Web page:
|How many solar systems could be in a galaxy if
there a billions of stars in a galaxy?
|Question Date: 1999-05-27|
there are about 100 billion ( 100,000,000,000.)
stars in the MIlky Way galaxy which is only one of
about 3000,000,000,000. galaxies in the known
It is presently believed that
solar systems form around many stars. It is only
within the last few years that we have detected
EXTRA SOLAR planets...that is, planets around
but the models we have for
star formation seem to indicate that many stars
will develop a family of planets.
only 0.1% of stars in the MILKY WAY have planets,
that means that there are still ten million solar
systems in the MILKY WAY.
so the best
estimates we have for the number of solar systems
is : at least 1 million and maybe 100 billion.
this is a big range . it represents our
uncertainty regarding this issue. probably 100
years from now we will have a better answer to
this question. this is how Science works. 100
years ago we didnt even know that most stars in
the UNIVERSE are located in specific structures
(clumps) called Galaxies. and 100 years before
that we had no idea of what made stars burn
Science is a process of discovery; we
slowly lift the shroud of fog and finally see
clearly the way the universe has been
Our galaxy has approximately 2x10^11 stars, of
which many are binary (two or more stars in orbit
around each other). Binary stars can have planets
so long as the stars are very close compared to
the planets orbital radius, or very far, so let's
make a guess that only 1x10^11 stars are able to
have planets around them.
astronomers have detected 19 planets around 17
other stars, which is about 4% of the stars that
have been studied. However, only planets that are
the size of Jupiter or larger can be detected, so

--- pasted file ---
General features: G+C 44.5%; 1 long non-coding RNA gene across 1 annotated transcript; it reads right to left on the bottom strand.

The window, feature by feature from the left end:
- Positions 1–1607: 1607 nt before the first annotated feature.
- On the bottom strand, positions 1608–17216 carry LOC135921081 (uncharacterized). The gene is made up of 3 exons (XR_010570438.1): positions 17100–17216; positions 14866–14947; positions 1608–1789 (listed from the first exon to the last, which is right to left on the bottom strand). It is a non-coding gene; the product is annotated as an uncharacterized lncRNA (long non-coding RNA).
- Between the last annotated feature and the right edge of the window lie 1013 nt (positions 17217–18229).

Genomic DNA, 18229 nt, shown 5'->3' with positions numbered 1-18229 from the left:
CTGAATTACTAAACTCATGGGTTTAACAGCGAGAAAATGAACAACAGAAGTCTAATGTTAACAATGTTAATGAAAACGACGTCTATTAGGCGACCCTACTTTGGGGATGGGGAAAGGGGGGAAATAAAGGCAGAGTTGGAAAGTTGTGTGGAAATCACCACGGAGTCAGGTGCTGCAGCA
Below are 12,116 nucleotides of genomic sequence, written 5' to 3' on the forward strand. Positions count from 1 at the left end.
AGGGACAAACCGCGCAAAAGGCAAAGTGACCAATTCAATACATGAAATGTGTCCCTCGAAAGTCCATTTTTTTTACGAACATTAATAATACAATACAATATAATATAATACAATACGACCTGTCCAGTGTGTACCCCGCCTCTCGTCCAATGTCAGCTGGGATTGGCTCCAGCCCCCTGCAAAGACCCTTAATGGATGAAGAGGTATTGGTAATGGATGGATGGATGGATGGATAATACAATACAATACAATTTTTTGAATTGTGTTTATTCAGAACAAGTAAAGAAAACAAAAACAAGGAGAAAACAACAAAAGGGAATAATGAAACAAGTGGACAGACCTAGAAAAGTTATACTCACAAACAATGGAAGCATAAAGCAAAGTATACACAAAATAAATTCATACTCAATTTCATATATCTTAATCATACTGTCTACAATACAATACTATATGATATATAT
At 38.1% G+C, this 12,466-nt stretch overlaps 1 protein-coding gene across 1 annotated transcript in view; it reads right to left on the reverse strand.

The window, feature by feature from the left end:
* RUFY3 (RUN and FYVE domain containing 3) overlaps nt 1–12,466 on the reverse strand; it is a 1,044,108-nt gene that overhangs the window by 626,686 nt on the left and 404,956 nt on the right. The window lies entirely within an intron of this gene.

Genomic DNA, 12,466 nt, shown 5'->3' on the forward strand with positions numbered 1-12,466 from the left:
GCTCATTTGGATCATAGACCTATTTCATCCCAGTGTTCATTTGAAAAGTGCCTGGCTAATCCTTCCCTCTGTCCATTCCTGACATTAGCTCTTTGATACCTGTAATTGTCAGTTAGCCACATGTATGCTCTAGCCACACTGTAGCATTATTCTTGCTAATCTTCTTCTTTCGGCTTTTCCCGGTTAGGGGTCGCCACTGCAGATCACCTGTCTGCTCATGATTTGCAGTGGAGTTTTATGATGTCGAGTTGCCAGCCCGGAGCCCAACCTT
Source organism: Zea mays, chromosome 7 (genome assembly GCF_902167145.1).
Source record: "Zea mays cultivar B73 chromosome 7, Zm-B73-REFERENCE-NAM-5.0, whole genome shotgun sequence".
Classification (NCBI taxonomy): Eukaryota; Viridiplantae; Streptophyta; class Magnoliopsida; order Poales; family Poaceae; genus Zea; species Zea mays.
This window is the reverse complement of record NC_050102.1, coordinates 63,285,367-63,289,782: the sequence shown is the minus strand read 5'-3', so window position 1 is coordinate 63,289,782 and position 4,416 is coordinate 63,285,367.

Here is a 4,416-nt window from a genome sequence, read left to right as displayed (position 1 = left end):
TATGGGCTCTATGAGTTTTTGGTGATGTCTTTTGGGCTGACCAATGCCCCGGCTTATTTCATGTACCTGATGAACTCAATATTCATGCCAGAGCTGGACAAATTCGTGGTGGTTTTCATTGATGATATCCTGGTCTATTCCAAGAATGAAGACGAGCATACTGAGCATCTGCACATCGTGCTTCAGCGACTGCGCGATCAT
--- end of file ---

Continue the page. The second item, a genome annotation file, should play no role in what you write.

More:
there may be others. Four percent of 1x10^11 is
4x10^9 or four billion.
Many of the planets
that have been found are very massive and have
highly eccentric orbits, which implies that there
are no other planets around the star. These
planets would likely be inhospitable to
To determine this, it is necessary to know what
fraction of the stars in a galaxy have any sort of
a solar system. Multiplying this fraction by the
total number of stars would give a rough estimate
of the number of solar systems. The difficulty
with this is that even our most powerful
telescopes (like the Hubble space telescope) are
only barely able to see indications of planets
around other nearby stars and those planets need
to be very large ones like Jupiter or Saturn.
Large planets such as these suggest that there are
smaller planets like the Earth closer to the star
but we have no way of knowing if this is the case
with our current technology. If 10% of the stars
in the galaxy have some sort of solar system and
there are 300 billion solar masses worth of stars
in the Milky Way (assume that means 300 billion
stars), how many solar systems would there be? Of
course, if you're interested in solar systems that
might be suitable for life, this number drops
There are actually HUNDREDS of billions of stars
in our galaxy, and it seems likely that the vast
majority might have planets orbiting around them,
given the frequency with which we are currently
detecting planets around other stars. So there
could be literally hundreds of billions of solar
systems. How many of these planets would provided
suitable conditions for life to evolve is,
however, a completely open question.
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